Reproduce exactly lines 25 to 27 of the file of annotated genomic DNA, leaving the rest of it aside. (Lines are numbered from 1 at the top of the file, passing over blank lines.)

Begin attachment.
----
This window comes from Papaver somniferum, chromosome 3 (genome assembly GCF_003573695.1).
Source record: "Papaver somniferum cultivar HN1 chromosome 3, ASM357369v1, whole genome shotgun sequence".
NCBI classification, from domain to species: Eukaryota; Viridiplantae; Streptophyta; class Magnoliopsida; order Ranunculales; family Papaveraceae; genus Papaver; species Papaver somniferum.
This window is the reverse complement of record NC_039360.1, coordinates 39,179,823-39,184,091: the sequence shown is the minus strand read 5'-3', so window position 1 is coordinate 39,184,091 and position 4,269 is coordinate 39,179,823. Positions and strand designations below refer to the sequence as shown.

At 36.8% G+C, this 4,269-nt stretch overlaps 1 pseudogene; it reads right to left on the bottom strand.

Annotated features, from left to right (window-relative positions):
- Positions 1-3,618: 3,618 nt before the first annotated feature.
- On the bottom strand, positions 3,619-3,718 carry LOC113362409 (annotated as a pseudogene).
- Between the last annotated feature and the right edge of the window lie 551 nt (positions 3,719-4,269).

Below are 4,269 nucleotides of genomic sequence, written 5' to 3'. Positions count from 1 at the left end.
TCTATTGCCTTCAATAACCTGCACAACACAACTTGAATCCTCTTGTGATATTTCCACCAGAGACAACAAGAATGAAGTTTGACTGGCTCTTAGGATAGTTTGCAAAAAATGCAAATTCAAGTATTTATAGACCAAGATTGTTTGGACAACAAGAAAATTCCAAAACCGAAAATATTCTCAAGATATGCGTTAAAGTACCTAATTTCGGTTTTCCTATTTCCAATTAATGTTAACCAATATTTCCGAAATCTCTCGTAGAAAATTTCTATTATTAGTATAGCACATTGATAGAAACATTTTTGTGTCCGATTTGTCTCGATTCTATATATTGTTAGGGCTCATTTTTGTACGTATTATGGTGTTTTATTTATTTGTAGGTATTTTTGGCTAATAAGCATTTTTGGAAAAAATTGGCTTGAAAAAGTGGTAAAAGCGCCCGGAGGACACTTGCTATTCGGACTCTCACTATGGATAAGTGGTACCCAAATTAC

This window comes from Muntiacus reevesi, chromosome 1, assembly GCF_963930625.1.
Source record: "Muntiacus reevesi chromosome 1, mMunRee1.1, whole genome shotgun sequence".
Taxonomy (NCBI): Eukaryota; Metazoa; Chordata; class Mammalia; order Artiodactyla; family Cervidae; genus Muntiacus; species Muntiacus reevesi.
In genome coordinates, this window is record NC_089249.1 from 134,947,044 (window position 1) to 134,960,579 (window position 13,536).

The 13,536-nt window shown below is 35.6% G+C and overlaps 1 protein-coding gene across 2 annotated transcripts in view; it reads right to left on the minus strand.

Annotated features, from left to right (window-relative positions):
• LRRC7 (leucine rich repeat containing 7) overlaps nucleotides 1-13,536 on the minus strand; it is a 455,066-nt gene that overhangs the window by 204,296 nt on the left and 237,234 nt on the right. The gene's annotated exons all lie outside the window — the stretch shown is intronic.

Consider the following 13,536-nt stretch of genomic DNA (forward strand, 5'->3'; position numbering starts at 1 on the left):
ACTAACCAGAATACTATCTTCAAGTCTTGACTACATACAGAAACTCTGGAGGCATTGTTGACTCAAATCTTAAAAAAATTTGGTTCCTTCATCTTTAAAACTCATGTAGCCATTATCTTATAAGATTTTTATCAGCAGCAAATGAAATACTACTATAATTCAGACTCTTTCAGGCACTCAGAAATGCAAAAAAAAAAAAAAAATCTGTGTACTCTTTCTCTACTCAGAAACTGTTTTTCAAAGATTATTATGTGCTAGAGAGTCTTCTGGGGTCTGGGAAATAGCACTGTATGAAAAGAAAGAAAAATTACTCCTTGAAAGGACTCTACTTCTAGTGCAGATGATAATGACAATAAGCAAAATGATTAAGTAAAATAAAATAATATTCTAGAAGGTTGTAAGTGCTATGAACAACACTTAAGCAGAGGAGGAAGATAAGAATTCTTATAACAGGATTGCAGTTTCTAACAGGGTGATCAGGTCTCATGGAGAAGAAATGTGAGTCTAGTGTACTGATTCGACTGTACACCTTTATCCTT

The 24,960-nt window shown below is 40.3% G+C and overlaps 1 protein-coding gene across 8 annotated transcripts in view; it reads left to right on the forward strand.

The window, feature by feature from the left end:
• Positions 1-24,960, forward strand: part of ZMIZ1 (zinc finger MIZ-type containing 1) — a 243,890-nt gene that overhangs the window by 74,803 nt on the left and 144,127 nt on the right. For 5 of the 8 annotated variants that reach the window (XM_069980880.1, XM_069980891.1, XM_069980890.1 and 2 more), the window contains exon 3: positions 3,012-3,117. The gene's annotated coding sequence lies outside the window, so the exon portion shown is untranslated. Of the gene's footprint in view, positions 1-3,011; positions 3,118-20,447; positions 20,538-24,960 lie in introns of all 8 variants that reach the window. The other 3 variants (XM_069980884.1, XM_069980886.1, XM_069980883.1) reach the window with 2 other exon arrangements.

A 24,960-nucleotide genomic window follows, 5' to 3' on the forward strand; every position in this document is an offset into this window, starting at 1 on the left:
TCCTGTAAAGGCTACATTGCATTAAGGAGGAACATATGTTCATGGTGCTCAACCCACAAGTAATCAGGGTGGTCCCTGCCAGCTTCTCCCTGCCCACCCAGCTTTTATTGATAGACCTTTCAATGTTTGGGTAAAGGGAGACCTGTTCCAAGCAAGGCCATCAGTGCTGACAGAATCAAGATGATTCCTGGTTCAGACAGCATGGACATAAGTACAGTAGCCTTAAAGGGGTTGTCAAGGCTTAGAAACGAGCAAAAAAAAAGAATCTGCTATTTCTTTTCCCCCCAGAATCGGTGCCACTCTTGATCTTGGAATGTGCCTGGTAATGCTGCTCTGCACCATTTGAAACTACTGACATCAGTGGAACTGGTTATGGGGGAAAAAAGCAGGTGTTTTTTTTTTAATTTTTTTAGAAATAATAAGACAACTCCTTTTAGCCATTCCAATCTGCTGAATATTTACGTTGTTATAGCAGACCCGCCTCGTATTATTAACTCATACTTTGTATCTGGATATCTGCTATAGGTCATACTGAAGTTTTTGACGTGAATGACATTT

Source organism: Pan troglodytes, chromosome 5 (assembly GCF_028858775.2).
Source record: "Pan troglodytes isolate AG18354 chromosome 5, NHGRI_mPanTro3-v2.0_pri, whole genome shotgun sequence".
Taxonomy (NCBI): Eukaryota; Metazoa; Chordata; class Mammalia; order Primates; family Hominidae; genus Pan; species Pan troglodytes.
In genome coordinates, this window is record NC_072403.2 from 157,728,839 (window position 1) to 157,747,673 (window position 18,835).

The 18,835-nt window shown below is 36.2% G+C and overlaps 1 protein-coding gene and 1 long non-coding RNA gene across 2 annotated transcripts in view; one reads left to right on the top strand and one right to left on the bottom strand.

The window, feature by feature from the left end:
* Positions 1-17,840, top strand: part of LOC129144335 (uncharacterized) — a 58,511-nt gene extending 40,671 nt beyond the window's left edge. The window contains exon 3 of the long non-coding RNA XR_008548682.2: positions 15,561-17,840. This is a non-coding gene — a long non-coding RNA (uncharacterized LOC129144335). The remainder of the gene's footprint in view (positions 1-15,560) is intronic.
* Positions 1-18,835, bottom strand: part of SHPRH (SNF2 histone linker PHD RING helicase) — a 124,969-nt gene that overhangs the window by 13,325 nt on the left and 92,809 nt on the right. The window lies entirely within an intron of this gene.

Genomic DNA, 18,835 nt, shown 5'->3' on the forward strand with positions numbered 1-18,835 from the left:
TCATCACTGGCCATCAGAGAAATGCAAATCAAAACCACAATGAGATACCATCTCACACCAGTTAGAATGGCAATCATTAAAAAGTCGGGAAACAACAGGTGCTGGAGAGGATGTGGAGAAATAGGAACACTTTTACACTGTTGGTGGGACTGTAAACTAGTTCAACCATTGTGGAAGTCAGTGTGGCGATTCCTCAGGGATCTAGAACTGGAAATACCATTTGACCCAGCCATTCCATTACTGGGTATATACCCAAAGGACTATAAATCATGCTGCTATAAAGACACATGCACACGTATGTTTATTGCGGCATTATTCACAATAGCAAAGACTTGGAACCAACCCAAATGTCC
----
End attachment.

TCCTGTAAAGGCTACATTGCATTAAGGAGGAACATATGTTCATGGTGCTCAACCCACAAGTAATCAGGGTGGTCCCTGCCAGCTTCTCCCTGCCCACCCAGCTTTTATTGATAGACCTTTCAATGTTTGGGTAAAGGGAGACCTGTTCCAAGCAAGGCCATCAGTGCTGACAGAATCAAGATGATTCCTGGTTCAGACAGCATGGACATAAGTACAGTAGCCTTAAAGGGGTTGTCAAGGCTTAGAAACGAGCAAAAAAAAAGAATCTGCTATTTCTTTTCCCCCCAGAATCGGTGCCACTCTTGATCTTGGAATGTGCCTGGTAATGCTGCTCTGCACCATTTGAAACTACTGACATCAGTGGAACTGGTTATGGGGGAAAAAAGCAGGTGTTTTTTTTTTAATTTTTTTAGAAATAATAAGACAACTCCTTTTAGCCATTCCAATCTGCTGAATATTTACGTTGTTATAGCAGACCCGCCTCGTATTATTAACTCATACTTTGTATCTGGATATCTGCTATAGGTCATACTGAAGTTTTTGACGTGAATGACATTT

Source organism: Pan troglodytes, chromosome 5 (assembly GCF_028858775.2).
Source record: "Pan troglodytes isolate AG18354 chromosome 5, NHGRI_mPanTro3-v2.0_pri, whole genome shotgun sequence".